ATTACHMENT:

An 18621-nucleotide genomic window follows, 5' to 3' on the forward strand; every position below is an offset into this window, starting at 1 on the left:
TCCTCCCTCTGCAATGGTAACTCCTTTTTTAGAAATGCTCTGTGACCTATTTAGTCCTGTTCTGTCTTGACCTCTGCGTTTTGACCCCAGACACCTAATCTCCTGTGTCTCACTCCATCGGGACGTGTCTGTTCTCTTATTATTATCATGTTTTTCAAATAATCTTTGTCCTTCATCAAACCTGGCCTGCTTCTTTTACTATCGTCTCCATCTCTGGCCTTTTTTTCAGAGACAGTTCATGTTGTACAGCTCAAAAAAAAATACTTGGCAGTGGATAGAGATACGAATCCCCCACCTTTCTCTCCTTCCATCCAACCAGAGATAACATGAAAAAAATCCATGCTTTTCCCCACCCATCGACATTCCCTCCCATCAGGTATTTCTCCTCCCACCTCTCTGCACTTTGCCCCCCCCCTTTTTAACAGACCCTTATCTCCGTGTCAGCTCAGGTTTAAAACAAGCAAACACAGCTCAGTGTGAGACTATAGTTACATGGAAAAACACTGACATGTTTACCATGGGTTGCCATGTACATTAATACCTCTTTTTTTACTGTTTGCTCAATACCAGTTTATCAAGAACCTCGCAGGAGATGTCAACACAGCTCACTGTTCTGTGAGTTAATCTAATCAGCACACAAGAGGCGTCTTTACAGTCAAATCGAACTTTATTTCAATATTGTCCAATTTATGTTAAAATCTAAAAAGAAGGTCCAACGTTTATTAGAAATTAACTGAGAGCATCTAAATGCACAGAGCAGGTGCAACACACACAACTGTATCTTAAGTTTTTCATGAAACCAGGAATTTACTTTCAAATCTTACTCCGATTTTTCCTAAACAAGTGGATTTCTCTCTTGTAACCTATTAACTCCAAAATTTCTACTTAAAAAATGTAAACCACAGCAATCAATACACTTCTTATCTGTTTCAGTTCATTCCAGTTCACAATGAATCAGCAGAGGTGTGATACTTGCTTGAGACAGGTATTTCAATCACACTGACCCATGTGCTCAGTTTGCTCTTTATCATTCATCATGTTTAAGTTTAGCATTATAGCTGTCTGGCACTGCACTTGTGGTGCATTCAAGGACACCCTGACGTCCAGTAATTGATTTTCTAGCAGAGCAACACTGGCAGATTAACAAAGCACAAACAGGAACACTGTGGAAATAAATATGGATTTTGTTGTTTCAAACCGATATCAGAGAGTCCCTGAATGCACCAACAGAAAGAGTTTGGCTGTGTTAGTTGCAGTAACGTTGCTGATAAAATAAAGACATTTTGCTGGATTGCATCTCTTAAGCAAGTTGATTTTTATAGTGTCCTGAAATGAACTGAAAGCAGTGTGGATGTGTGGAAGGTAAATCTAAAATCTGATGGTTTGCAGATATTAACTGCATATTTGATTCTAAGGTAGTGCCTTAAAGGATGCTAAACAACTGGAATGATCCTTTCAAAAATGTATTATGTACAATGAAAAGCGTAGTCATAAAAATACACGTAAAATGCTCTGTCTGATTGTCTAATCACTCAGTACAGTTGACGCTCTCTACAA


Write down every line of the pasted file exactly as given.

An 18621-nucleotide genomic window follows, 5' to 3' on the forward strand; every position below is an offset into this window, starting at 1 on the left:
TCCTCCCTCTGCAATGGTAACTCCTTTTTTAGAAATGCTCTGTGACCTATTTAGTCCTGTTCTGTCTTGACCTCTGCGTTTTGACCCCAGACACCTAATCTCCTGTGTCTCACTCCATCGGGACGTGTCTGTTCTCTTATTATTATCATGTTTTTCAAATAATCTTTGTCCTTCATCAAACCTGGCCTGCTTCTTTTACTATCGTCTCCATCTCTGGCCTTTTTTTCAGAGACAGTTCATGTTGTACAGCTCAAAAAAAAATACTTGGCAGTGGATAGAGATACGAATCCCCCACCTTTCTCTCCTTCCATCCAACCAGAGATAACATGAAAAAAATCCATGCTTTTCCCCACCCATCGACATTCCCTCCCATCAGGTATTTCTCCTCCCACCTCTCTGCACTTTGCCCCCCCCCTTTTTAACAGACCCTTATCTCCGTGTCAGCTCAGGTTTAAAACAAGCAAACACAGCTCAGTGTGAGACTATAGTTACATGGAAAAACACTGACATGTTTACCATGGGTTGCCATGTACATTAATACCTCTTTTTTTACTGTTTGCTCAATACCAGTTTATCAAGAACCTCGCAGGAGATGTCAACACAGCTCACTGTTCTGTGAGTTAATCTAATCAGCACACAAGAGGCGTCTTTACAGTCAAATCGAACTTTATTTCAATATTGTCCAATTTATGTTAAAATCTAAAAAGAAGGTCCAACGTTTATTAGAAATTAACTGAGAGCATCTAAATGCACAGAGCAGGTGCAACACACACAACTGTATCTTAAGTTTTTCATGAAACCAGGAATTTACTTTCAAATCTTACTCCGATTTTTCCTAAACAAGTGGATTTCTCTCTTGTAACCTATTAACTCCAAAATTTCTACTTAAAAAATGTAAACCACAGCAATCAATACACTTCTTATCTGTTTCAGTTCATTCCAGTTCACAATGAATCAGCAGAGGTGTGATACTTGCTTGAGACAGGTATTTCAATCACACTGACCCATGTGCTCAGTTTGCTCTTTATCATTCATCATGTTTAAGTTTAGCATTATAGCTGTCTGGCACTGCACTTGTGGTGCATTCAAGGACACCCTGACGTCCAGTAATTGATTTTCTAGCAGAGCAACACTGGCAGATTAACAAAGCACAAACAGGAACACTGTGGAAATAAATATGGATTTTGTTGTTTCAAACCGATATCAGAGAGTCCCTGAATGCACCAACAGAAAGAGTTTGGCTGTGTTAGTTGCAGTAACGTTGCTGATAAAATAAAGACATTTTGCTGGATTGCATCTCTTAAGCAAGTTGATTTTTATAGTGTCCTGAAATGAACTGAAAGCAGTGTGGATGTGTGGAAGGTAAATCTAAAATCTGATGGTTTGCAGATATTAACTGCATATTTGATTCTAAGGTAGTGCCTTAAAGGATGCTAAACAACTGGAATGATCCTTTCAAAAATGTATTATGTACAATGAAAAGCGTAGTCATAAAAATACACGTAAAATGCTCTGTCTGATTGTCTAATCACTCAGTACAGTTGACGCTCTCTACAA